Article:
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The eSports Market: Is Gaming a Sport?

Is Gaming a Sport
By | September 1st, 2017 | Categories: E-Sports

When people talk sports, they usually speak of the usual suspects: basketball, football, baseball, even professional wrestling, though the latter is more of a cross between sports and entertainment. What about eSports? Is Gaming a Sport? You’ve got to wonder, as it isn’t your usual sport where you need to get a ball through the hoop or past a fence or the end zone. It doesn’t require you to be seven foot tall or 300 pounds with superhuman athleticism to succeed. You just need to be a star in your multiplayer game of choice, armed with the right mix of motor skills and knowledge of the game. Just like in traditional sports, you need to work well with your team and listen to your coach.

For those who aren’t aware of eSports, it’s a serious business and popular in countries, such as South Korea, where eSports events could sometimes draw as much interest as, or even more attention than a major traditional sporting event. As of 2016, close to 300 million people around the world watched eSports events, with that number expected to be closer to 430 million by 2019. Revenues have also been rising in recent years, with the expected revenue from eSports events forecasted to go beyond the $1 billion mark in just two years from now. It’s still experiencing rapid growth, as more video games are now falling under the eSports umbrella. None of those stats answer the one fundamental question of whether eSports is a real sport or not.

From an objective point of view, we can say that eSports is real since eSports “athletes,” if you can call them that, train for hours a day, trying to perfect certain moves or techniques to help them get the edge over their opponents. None of this involves pumping any iron or engaging in strenuous physical activity or exercises. In a nutshell, it’s all about perfecting the way you play a certain game. eSports has teams with actual coaches, analysts who crunch the numbers and study the tendency of players, and celebrity players, including Tom Brady (from the NFL) or LeBron James (from the NBA), for instance. There’s that feeling of accountability depending on how well or how poorly you perform. Do well, and you earn praise and respect from teammates, do poorly, and you feel as if you let your teammates down.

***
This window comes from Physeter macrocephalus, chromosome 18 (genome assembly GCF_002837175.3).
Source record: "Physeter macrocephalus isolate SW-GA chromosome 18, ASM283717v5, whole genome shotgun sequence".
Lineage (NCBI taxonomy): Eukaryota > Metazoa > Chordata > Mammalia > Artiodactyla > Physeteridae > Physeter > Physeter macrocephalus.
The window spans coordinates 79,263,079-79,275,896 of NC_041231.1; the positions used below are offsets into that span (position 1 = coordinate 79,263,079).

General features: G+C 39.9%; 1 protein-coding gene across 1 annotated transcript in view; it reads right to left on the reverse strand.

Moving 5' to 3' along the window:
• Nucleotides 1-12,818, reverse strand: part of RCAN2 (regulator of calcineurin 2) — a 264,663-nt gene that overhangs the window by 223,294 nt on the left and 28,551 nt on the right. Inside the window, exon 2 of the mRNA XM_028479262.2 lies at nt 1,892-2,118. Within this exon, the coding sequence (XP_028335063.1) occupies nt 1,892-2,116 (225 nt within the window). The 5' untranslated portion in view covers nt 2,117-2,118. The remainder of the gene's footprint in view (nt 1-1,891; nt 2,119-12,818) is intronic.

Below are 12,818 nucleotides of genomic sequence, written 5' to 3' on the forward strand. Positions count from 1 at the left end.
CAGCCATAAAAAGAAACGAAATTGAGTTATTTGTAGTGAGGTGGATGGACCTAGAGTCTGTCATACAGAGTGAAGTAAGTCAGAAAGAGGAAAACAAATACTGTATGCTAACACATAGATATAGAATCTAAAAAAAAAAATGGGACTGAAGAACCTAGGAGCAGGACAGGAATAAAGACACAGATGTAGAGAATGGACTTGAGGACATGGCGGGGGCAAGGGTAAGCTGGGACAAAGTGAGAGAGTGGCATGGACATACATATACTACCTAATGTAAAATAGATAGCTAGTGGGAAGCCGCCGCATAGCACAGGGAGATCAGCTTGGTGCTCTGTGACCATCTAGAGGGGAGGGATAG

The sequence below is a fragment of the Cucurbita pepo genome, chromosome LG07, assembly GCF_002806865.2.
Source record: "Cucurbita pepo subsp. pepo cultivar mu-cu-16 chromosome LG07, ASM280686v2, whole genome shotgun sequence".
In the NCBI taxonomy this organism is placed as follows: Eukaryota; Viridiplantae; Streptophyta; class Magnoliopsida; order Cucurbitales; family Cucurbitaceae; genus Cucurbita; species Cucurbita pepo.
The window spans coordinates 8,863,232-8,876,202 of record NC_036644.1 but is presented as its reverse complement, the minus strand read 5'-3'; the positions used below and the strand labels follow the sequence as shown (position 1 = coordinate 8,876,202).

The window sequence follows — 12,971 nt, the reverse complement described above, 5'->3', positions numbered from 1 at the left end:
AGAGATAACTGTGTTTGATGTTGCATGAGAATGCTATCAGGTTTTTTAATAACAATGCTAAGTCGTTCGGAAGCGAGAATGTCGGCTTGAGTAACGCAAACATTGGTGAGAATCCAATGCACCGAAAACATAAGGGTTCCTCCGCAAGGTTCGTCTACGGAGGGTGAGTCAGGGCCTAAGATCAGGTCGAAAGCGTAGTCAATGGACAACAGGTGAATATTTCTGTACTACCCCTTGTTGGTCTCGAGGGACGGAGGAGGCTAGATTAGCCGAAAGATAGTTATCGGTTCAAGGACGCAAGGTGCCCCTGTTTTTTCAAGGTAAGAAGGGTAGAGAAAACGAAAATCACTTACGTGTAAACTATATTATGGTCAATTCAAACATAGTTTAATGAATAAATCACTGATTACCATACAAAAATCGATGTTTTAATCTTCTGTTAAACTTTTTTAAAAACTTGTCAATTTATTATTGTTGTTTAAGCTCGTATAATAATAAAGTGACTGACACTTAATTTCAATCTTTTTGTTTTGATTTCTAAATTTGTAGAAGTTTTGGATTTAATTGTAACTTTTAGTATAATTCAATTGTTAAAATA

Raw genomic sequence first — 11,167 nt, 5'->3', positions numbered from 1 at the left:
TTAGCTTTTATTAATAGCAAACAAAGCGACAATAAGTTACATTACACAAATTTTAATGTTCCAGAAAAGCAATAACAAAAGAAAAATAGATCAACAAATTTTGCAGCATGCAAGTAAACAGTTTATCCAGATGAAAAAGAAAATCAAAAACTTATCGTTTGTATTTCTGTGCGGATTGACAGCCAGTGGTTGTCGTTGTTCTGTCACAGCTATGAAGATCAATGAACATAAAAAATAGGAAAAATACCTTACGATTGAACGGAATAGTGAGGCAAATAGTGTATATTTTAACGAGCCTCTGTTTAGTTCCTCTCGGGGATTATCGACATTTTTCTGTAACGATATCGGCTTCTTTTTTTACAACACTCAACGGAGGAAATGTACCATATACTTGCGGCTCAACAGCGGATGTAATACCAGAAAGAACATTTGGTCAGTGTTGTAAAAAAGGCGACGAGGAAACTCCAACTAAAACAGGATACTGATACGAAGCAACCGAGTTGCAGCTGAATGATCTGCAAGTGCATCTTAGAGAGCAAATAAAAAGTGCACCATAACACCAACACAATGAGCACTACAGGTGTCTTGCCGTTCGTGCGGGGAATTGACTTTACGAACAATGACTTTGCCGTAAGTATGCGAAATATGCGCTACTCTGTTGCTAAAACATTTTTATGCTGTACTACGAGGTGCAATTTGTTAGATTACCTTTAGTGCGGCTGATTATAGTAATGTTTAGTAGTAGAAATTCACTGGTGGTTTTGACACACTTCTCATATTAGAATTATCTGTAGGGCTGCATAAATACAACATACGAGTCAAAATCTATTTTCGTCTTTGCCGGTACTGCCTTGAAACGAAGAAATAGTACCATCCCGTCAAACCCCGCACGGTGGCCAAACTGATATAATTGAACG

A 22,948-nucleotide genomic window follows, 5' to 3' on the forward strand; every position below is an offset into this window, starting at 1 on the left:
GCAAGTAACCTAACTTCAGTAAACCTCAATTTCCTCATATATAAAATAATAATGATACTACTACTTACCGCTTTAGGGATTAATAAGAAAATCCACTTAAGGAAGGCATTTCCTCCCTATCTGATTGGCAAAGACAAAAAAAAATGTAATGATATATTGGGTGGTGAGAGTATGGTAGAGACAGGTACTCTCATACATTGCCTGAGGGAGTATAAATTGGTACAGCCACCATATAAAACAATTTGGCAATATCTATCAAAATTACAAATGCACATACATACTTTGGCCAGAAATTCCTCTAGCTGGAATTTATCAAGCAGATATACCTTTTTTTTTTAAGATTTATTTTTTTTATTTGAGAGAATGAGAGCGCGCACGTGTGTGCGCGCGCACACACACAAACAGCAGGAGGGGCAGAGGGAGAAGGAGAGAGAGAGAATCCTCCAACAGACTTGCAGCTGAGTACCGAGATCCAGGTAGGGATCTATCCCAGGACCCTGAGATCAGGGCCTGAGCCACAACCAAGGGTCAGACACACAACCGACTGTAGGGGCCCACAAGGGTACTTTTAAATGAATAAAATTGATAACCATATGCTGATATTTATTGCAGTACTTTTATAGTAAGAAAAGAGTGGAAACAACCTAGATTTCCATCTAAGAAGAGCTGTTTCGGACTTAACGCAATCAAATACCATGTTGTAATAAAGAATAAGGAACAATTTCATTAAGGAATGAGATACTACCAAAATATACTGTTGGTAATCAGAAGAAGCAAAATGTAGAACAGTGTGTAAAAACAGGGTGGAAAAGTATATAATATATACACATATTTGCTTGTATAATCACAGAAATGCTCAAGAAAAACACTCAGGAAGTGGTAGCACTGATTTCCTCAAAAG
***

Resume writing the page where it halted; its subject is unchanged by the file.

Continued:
eSports is Real

The eSports scene has lots of features similar to or identical to real sports. If the above similarities weren’t enough, you should take note that you can get injured in eSports ever since “Nintendinitis” became a buzzword of sorts in the late 80s and early 90s. In fact, gamers do suffer injuries that compromise their ability to play or leave them unable to play altogether.

On the other hand, you’ve got people who believe that eSports is not a real sport. At worst, you’ve got individuals who showcase the worst of the bully jock stereotype. The first one is referring to eSports players as uncoordinated geeks who play video games competitively because they’re no good at playing “real” sports. The second stereotype is pigeonholing eSports players like grown men who live in their parents’ basements, don’t have a social life, and can’t get a date. These stereotypes are not just offensive to eSports players, but untrue in most cases. It’s true that you don’t need to be a super-athlete to be an eSports superstar, but it takes true skill and in many cases, eye-hand coordination to be among the best in the world when it comes to playing certain video games.

Fortunately, many of those who don’t file eSports under the “real sports” category keep a more open mind toward things, arguing that eSports is indeed competitive video gaming and can be kind of interesting and appealing, but not a sport due to the lack of physicality involved. We salute those who look at things in such a constructive way, instead of resorting to old, inaccurate tropes about video gamers when arguing that eSports isn’t real.

In the end, it all depends on how you see things. You may be a purist regarding your definition of sports, and consider eSports less because it isn’t physical, or you may think that it’s an actual mentally-oriented sport similar to chess. While it may still appeal to a niche market in many ways, those who are thankful for gaming can appreciate eSports and recognize that there’s lots of fun in watching and/or competing. The debate of whether eSports is a real sport or not still rages on, so if we are to leave a lasting impression, we’d advise you to enjoy it for what it is, regardless of how you define it.

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